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Emerald Ash Borer

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Preventing Emerald Ash Borer attack

Discovered in 2002 in southern Michigan and Windsor area. Adult beetles are metallic green, about 1/2″ long, and may be seen feeding on foilage from June to August. They attack all species of ash and kills healthy ash trees of any size or age. They are well suited to Ontarios’ climate. The adults can flly several kilometers. They are also spread by people through movement of firewood, nursery stock, trees, logs, lumber or wood with bark attached.

Signs and Symptoms

  • Tree canopy begins to die back in the upper third portion of the canopy
  • Dieback progresses until the tree is bare
  • Epicormic shoots (sprouts growing from roots and trunk)
  • Bark splitting (vertical cracks and galleries exposed under the bark)
  • Larval feeding galleries are typically serpentine and packed with frass (sawdust and excrement)
  • D-shaped exit holes formed by adults
  • Increased woodpecker activity creating large holes

Emerald Ash Borer Treatment

  • TreeAzinTM Systemic Insecticide is injected into the base of ash trees using the EcoJect® System
  • Treatments occur between mid May and early August
  • An injection hole is 13/64” in diameter, approximately 3/4” to 1” into the wood
  • Injection holes are approximately 6” apart 2 – 5 ml of TreeAzinTM Systemic Insecticide per cm tree diameter are injected into the tree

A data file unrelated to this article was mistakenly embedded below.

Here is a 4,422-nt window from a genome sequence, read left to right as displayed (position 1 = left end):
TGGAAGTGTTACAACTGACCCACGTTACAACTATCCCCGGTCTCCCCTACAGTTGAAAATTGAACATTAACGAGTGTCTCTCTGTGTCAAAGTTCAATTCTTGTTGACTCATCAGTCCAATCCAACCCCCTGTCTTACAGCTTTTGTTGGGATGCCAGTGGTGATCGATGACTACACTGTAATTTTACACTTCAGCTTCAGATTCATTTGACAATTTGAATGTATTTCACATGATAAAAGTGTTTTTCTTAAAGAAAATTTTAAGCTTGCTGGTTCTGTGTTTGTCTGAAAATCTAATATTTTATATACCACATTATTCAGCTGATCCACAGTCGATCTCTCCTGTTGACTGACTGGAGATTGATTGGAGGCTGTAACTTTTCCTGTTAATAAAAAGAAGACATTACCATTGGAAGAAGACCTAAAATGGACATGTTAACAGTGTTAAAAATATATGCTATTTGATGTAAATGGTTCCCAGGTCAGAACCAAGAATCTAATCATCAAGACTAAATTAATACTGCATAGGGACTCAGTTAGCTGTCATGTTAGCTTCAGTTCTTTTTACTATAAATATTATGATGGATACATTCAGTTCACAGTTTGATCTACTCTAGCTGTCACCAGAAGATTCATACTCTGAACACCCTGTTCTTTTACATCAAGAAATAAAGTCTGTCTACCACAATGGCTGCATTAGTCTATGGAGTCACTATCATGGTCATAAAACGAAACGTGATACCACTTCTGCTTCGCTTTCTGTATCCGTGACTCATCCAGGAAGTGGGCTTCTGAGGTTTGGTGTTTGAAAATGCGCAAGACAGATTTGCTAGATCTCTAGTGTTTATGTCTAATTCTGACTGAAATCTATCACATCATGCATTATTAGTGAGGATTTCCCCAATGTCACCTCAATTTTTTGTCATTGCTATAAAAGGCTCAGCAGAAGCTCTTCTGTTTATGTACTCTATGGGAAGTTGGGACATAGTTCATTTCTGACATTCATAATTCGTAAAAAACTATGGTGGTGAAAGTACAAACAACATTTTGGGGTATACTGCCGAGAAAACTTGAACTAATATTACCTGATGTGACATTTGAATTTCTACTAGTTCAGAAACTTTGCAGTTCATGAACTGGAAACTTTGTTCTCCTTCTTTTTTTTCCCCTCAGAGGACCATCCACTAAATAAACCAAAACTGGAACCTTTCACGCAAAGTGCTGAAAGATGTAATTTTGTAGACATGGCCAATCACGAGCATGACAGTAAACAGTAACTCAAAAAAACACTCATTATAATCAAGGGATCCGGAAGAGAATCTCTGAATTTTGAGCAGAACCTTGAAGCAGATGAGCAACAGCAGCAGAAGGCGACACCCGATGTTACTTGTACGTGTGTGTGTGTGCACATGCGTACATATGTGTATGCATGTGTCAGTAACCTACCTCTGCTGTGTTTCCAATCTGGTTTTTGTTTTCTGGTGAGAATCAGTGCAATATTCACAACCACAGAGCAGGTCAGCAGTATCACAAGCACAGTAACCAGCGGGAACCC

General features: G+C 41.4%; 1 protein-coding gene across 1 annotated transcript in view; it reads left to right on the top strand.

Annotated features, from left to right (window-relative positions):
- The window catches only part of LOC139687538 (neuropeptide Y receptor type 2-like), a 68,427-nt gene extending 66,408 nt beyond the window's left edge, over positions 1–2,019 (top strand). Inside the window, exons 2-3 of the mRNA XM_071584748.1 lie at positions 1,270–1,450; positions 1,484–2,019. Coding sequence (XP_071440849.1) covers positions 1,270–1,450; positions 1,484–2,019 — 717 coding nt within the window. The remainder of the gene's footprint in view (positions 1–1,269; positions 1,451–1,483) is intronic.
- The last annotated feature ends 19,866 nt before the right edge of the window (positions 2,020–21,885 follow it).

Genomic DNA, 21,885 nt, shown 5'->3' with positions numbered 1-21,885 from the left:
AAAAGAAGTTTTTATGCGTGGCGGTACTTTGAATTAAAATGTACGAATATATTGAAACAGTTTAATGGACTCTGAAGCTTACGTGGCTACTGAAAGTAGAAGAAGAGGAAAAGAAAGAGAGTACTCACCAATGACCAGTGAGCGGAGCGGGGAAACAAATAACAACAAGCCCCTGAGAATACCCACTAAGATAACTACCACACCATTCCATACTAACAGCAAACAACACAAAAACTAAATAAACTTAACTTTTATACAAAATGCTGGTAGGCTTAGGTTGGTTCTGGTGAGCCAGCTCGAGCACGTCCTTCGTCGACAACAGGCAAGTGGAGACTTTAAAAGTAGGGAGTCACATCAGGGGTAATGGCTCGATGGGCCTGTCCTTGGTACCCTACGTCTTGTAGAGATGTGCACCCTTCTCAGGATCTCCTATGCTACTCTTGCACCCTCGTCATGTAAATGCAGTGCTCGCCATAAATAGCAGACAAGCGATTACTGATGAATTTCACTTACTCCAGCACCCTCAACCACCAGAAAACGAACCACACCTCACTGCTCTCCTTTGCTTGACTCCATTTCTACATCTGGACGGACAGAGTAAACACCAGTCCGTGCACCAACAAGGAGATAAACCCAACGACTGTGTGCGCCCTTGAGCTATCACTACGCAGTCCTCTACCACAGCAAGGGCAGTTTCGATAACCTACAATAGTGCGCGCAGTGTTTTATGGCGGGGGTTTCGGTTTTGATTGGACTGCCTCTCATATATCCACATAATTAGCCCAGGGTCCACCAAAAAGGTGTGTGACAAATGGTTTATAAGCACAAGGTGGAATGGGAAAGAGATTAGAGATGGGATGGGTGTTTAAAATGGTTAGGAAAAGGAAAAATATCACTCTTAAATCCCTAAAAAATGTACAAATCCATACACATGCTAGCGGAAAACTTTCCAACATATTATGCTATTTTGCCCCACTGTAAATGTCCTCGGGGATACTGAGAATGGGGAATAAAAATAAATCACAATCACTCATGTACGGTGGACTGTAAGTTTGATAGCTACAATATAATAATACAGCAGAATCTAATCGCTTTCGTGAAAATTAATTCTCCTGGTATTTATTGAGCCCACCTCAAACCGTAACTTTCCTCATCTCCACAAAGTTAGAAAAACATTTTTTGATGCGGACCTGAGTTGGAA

• Adult female Emerald Ash Borer beetles that feed on trees treated with TreeAzinTM Systemic Insecticide lay mostly sterile eggs, thus reducing populations
  • Emerald Ash Borer larvae that consume tree tissues treated with TreeAzinTM Systemic Insecticide die in approximately 95% of cases
  • Research in the Windsor area indicates injections every second year should keep trees alive through an outbreak
  • Once Emerald Ash Borer populations decline, occasional injections may be recommended
  • Preventing Emerald Ash Borer attack is less costly (lower dose) and increases the likelihood of trees surviving an outbreak
  • Attacked trees can be protected if the damage is not too severe (<30% crown dieback)
  • Treatments should be considered every second year unless the tree is already under attack, stressed, or high beetle populations are expected